January 9, 2018
Late last month, at the gloaming of 2017, die-hard EssEff natives (even if they now live in Marin) turned out in force on Green Street to toast the venerable Gino & Carlo bar on its 75th anniversary.
Beneath a warm winter sun, the place was packed with fans who also spread out on the sidewalk and along Jasper Place partaking of a joyful, old-school festa and Italian feed (roasted peppers, pasta, sausages) hosted by owner-cousins Marco Rossi and Frank Rossi Jr. with their partner Ron Minolli Jr. on Dec. 23.
Founded in 1942 (though that date and the forgotten last names of the founding Gino & Carlo inspires some debate), this storied boîte in the heart of North Beach was bought in 1954 by the late Italian immigrant Donato Rossi and his brother, retired publican Frank Rossi. Now under their sons’ steady leadership, Gino & Carlo remains a real-deal, old-school saloon.
That longevity proved a welcome contrast when, days later, a New York Times article by technology writer David Streitfeld, described how the recently opened Salesforce Tower has rendered our San Francisco skyline “inescapably transformed by tech.”
Clocking in at 1,070-feet, the 61-story, $1.1 billion behemoth — located South of the Slot amid the long-congested newly dubbed “Transbay” micro-hood district — is visible from almost every inch of our formerly quaint city of Victorians, cable cars and open sky.
Or as Streitfeld opined: “The tower is not beautiful but is impossible to ignore. The top floors are set off from the rest, and the crown is flat rather than a spire. It looks as if a rocket were stowed up there, an escape vehicle for the tech overlords when the city is consumed by disaster.”
Thankfully, a few institutions like Gino & Carlo still reign. Untouched by tech, save for a newfangled “jukebox” rife with Sinatra or Dean Martin tunes, these spots are redolent of classic San Francisco — a once-upon-a-time village divided by distinct neighborhoods wafting with the essence (cioppino, dim sum, beer, Irish coffee, deli delights, pupusas, Crab Louis, sourdough bread) of immigrants who tamed the rough and tumble early Barbary Coast shores.
Marco Rossi credits his bar’s continued success to the groundwork and goodwill laid down by his family — from monthly Italian lunches cooked up in the kitchen to spirited summer bocce tournaments and an 8-Ball Pool Tournament every February.
“As a little boy, I’d visit my dad and the place was tutto Italiano — all Italian. Then we had the beatniks, later hippies, followed by yuppies, hipsters and now techies,” says Rossi. “Times change; it’s not just old Italian men drinking Fernet anymore. This is about doing what you love and giving back to your community. Six a.m. till 2, we’re here for you.”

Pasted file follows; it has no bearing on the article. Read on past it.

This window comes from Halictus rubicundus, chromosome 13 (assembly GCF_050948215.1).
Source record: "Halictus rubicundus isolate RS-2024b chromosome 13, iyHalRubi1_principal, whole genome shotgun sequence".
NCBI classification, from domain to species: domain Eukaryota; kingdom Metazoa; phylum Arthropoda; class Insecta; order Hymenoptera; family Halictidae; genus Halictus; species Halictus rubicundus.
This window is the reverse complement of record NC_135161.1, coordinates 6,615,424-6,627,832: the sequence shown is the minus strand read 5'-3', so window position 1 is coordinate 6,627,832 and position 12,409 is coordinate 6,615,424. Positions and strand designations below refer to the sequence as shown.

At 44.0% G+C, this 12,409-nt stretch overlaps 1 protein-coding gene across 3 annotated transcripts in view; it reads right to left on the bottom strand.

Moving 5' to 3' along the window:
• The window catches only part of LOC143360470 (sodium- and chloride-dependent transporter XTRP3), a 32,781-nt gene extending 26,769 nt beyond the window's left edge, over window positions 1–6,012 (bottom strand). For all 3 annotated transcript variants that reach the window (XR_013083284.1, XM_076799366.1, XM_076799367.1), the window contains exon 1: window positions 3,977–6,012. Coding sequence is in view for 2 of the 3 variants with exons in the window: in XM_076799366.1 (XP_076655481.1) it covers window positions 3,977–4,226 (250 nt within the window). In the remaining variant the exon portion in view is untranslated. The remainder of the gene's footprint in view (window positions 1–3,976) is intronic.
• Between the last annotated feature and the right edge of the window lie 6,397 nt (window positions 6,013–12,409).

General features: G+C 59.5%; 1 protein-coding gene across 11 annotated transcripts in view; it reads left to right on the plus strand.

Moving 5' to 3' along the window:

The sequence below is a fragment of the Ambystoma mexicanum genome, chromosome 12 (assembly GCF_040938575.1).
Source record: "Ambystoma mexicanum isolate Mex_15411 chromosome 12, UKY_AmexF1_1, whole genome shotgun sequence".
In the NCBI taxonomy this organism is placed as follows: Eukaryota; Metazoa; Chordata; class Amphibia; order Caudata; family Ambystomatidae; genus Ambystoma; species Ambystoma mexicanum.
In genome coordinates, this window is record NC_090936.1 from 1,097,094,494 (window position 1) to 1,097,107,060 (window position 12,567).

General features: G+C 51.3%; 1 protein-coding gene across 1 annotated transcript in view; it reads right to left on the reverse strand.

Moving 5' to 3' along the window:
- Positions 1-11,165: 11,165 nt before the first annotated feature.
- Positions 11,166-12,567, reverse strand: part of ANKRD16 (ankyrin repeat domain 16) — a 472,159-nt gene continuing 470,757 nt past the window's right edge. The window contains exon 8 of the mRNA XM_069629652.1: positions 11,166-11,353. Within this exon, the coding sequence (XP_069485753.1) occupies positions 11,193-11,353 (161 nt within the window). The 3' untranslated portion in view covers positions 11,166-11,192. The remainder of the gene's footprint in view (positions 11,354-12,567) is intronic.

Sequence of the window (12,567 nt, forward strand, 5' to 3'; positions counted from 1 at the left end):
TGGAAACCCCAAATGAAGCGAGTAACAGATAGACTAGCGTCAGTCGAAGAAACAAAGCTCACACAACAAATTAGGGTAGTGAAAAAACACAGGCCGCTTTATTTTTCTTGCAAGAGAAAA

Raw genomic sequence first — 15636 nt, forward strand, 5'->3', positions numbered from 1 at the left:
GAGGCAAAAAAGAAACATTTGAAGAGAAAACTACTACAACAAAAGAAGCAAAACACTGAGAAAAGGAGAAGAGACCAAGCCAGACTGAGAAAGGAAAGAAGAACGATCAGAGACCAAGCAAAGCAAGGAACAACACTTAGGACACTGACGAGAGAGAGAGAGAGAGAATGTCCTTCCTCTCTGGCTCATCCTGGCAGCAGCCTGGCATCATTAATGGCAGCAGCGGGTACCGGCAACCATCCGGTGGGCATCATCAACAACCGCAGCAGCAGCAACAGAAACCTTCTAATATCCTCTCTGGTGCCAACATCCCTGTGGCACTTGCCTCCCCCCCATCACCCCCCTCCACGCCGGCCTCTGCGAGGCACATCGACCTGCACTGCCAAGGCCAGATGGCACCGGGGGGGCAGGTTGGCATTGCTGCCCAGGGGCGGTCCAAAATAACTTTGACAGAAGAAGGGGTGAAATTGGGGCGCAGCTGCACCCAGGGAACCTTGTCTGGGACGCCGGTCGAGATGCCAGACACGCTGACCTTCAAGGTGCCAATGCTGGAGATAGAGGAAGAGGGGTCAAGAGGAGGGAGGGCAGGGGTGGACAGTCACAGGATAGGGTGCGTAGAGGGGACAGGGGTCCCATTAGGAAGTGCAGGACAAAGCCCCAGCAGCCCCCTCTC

Like a cozy man cave, Gino & Carlo is a longtime gathering spot for wedding receptions, wakes and World Series celebrations. And it endures as a beacon, luring loquacious politicians, raconteurs, lawyers and ink-stained scribes, including the late Chronicle columnists Charles McCabe and Warren Hinckle, who preferred penning their copy atop a barstool.
Technically, Gino & Carlo bills itself as a “cocktail lounge and sports bar.” Numerous TVs (usually tuned to Giants, Warriors or 49er games) and two backroom pool tables attest to that pedigree. But the beating heart of Gino & Carlo is defined by the denizens of this still bohemian hood.
“It’s one of my favorite North Beach hangouts. In the old days you could cash a payroll check here Saturday morning at 6 a.m. just as the garbage men, bakers, fishermen and cops were ending their night shift,” says poet Tony Dingman, who’s bent his elbow atop that plank since 1978. “By 7:30 or 8 a.m., it was like ‘last call.’”
Irish Pat Lawlor, a retired boxer dubbed “The Pride of the Sunset,” said Gino & Carlo is “top-notch” and the most family-feeling bar he’s ever experienced.
“In 2016, a bartender saw the Oakland Estuary fire on the bar’s TV burning her houseboat. She lost a lot. But the bar supported her by holding a fundraiser,” Lawlor recalled. “Whether it’s morning, afternoon or late-night, the clientele is mostly natives. You don’t find that much anymore in San Francisco.”
While the pool tables don’t interest Dingman, he appreciates the sports memorabilia lining the bar’s walls — a proud display of great Italian American athletes like Joe Montana and Dan Marino.
“But I’d never call this place a sports bar or a dive bar,” he insisted. “Gino & Carlo is a human place with a true Italian touch."